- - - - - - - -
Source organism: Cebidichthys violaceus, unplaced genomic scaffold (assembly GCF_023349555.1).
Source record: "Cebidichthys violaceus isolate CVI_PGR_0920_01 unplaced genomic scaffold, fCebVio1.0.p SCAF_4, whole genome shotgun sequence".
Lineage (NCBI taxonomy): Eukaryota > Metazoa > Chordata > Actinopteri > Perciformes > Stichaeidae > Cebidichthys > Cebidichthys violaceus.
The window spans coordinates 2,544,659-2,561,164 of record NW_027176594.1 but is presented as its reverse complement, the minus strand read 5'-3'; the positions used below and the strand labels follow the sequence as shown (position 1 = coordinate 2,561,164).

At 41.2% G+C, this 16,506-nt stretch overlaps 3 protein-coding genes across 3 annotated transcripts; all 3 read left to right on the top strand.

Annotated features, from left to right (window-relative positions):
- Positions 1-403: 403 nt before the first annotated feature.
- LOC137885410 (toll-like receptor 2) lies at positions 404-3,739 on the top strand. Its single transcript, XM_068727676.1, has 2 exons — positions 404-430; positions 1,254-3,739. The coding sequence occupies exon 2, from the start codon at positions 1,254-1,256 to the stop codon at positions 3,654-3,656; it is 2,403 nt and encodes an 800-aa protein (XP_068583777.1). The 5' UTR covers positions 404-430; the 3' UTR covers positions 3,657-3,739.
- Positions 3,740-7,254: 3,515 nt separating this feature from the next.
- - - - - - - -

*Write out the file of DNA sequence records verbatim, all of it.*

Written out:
Source organism: Cebidichthys violaceus, unplaced genomic scaffold (assembly GCF_023349555.1).
Source record: "Cebidichthys violaceus isolate CVI_PGR_0920_01 unplaced genomic scaffold, fCebVio1.0.p SCAF_4, whole genome shotgun sequence".
Lineage (NCBI taxonomy): Eukaryota > Metazoa > Chordata > Actinopteri > Perciformes > Stichaeidae > Cebidichthys > Cebidichthys violaceus.
The window spans coordinates 2,544,659-2,561,164 of record NW_027176594.1 but is presented as its reverse complement, the minus strand read 5'-3'; the positions used below and the strand labels follow the sequence as shown (position 1 = coordinate 2,561,164).

At 41.2% G+C, this 16,506-nt stretch overlaps 3 protein-coding genes across 3 annotated transcripts; all 3 read left to right on the top strand.

Annotated features, from left to right (window-relative positions):
- Positions 1-403: 403 nt before the first annotated feature.
- LOC137885410 (toll-like receptor 2) lies at positions 404-3,739 on the top strand. Its single transcript, XM_068727676.1, has 2 exons — positions 404-430; positions 1,254-3,739. The coding sequence occupies exon 2, from the start codon at positions 1,254-1,256 to the stop codon at positions 3,654-3,656; it is 2,403 nt and encodes an 800-aa protein (XP_068583777.1). The 5' UTR covers positions 404-430; the 3' UTR covers positions 3,657-3,739.
- Positions 3,740-7,254: 3,515 nt separating this feature from the next.